A dome-like polished precious stone or gem, often used to decorate the lugs or crown on a watch.
Movements are normally given names to distinguish them before they are installed into a watch case. This could be a word or number, depending on the brand.
The main body of a watch, which holds the movement and protects it from dust, damp and shocks. Can be made of precious metals such as gold or platinum to form the look of a watch from the exterior.
Ceramic is a high-tech material chosen for use in watch cases and decorative elements because it’s extremely hardwearing and scratch-resistant. It’s often finished with a high polish
A ring- or grid-like band on the dial that can bear hour and minute numeral indexes or various other indices needed for calculation.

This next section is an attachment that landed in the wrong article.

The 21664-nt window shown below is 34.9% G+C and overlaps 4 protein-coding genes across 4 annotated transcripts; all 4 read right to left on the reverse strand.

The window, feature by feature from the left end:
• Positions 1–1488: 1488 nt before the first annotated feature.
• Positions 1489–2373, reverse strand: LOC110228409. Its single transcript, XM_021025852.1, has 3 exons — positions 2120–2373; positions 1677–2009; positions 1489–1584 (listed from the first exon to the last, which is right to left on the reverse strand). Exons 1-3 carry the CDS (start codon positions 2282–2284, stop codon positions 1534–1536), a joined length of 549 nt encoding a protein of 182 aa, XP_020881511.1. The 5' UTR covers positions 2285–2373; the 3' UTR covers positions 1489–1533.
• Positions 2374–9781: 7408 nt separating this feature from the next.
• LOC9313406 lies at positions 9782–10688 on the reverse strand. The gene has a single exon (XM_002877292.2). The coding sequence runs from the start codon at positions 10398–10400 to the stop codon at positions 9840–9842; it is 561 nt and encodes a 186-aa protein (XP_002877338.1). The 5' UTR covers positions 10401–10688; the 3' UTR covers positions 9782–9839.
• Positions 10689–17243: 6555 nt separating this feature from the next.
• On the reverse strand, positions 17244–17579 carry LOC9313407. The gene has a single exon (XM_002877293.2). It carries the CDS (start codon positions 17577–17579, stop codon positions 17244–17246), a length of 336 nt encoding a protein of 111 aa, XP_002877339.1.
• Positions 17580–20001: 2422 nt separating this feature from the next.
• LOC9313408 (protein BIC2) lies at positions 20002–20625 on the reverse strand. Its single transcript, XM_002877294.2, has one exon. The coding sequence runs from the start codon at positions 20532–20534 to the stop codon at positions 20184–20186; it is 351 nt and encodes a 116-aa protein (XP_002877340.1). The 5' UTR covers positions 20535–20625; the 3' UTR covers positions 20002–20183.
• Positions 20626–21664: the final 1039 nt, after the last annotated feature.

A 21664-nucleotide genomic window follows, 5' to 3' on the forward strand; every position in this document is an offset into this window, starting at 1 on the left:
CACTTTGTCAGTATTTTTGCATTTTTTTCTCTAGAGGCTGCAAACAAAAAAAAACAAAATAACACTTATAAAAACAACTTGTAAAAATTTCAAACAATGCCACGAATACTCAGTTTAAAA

A watch with a stop/start function that enables the wearer to measure time intervals, normally up to an hour. Typically represented on the dial by a number of sub-dials, with a central seconds hand.
This is a watch that meets a standard set by the Contrôle Officiel Suisse des Chronomètres (COSC). The watch will have undergone precision tests at different temperatures, in different atmospheres, and will have obtained a certificate, usually included with purchase.
A feature on a watch that is additional to its normal time-keeping function, including calendars, moon phases, alarm clocks, repeating mechanisms, second time zones and chronographs.
The COSC (Contrôle Officiel Suisse des Chronomètres) awards the title of ‘chronometre’ to each watch that passes the bureau’s 15 days of tests, including testing for accuracy and consistency in different positions and at different temperatures.
A button found on the outside of the watch case which can be used for winding the mainspring, and setting a watch to the correct time, date etc